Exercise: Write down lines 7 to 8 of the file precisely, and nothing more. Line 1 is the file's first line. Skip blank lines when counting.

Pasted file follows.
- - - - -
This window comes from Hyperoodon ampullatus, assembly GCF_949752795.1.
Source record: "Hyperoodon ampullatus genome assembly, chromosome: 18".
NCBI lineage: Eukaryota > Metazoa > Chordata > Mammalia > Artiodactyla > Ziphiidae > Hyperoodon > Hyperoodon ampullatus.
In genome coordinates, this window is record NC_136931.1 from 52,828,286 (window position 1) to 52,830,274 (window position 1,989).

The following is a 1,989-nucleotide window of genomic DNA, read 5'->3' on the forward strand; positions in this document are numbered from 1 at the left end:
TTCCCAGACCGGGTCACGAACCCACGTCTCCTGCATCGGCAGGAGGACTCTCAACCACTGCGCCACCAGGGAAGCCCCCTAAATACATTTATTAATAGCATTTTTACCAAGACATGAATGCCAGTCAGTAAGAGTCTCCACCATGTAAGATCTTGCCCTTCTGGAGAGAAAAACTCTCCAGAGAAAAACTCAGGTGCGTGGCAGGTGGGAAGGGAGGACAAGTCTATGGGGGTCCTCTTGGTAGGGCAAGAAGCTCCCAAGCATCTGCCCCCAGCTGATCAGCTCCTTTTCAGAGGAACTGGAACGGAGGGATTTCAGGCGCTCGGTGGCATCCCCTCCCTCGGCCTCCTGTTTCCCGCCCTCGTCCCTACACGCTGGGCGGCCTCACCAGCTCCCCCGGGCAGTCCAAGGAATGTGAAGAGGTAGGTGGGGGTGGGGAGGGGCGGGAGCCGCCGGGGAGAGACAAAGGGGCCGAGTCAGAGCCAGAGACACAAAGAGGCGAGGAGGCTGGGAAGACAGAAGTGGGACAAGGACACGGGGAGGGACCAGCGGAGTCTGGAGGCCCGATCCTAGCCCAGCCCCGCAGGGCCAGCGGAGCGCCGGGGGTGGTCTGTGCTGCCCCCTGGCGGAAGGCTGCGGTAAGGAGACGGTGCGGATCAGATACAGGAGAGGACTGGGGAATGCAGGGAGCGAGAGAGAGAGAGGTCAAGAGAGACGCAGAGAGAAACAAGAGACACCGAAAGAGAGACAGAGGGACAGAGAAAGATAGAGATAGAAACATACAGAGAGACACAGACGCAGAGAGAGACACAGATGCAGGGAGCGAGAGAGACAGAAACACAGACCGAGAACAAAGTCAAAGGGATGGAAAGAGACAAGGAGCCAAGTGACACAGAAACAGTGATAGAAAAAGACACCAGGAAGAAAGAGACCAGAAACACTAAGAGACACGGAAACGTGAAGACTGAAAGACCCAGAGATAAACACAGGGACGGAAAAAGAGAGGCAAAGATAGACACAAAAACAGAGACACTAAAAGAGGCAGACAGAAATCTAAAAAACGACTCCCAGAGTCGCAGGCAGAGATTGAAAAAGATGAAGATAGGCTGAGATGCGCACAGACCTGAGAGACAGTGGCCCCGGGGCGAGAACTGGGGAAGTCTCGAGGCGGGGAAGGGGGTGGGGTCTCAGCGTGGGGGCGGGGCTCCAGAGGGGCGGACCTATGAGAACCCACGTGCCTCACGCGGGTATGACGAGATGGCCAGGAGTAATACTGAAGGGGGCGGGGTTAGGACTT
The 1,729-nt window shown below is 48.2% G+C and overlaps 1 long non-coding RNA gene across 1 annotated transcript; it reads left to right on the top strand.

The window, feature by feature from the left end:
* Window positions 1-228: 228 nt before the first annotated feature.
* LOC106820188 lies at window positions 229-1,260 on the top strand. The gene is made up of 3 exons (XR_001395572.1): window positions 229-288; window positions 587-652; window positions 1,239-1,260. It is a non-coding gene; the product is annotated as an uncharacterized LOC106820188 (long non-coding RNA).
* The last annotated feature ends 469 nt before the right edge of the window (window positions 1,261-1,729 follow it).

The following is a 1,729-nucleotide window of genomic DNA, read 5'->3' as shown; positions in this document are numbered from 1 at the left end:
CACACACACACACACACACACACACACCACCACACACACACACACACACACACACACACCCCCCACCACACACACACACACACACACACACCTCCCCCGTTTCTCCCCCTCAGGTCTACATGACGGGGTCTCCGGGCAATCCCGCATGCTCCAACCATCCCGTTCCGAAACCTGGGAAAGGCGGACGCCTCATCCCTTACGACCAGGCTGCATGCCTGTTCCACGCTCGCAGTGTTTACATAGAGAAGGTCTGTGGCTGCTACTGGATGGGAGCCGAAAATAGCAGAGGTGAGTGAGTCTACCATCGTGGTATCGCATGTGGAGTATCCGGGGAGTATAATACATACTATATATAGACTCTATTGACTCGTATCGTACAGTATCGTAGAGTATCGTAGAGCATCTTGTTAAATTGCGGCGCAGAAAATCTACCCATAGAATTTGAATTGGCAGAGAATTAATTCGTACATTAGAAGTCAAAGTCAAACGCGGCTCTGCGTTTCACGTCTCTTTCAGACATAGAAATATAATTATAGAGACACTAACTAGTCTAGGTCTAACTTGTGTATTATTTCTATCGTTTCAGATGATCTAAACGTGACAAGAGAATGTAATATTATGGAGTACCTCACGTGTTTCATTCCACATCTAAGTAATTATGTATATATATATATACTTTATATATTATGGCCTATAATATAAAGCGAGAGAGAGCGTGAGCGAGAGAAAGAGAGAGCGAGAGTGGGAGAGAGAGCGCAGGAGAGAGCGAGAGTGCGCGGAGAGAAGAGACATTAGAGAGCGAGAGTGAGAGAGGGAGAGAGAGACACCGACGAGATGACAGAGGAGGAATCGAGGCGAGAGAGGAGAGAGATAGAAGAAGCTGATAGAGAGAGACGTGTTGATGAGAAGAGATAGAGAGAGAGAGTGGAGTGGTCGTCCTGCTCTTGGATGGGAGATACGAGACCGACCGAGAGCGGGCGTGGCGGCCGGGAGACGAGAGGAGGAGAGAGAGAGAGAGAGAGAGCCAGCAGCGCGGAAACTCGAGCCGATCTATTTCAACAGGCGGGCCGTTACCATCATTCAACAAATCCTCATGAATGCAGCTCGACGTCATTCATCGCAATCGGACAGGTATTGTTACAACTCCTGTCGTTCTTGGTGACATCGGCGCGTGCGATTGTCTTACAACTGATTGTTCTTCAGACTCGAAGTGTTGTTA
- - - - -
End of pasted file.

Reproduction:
The 1,729-nt window shown below is 48.2% G+C and overlaps 1 long non-coding RNA gene across 1 annotated transcript; it reads left to right on the top strand.

The window, feature by feature from the left end: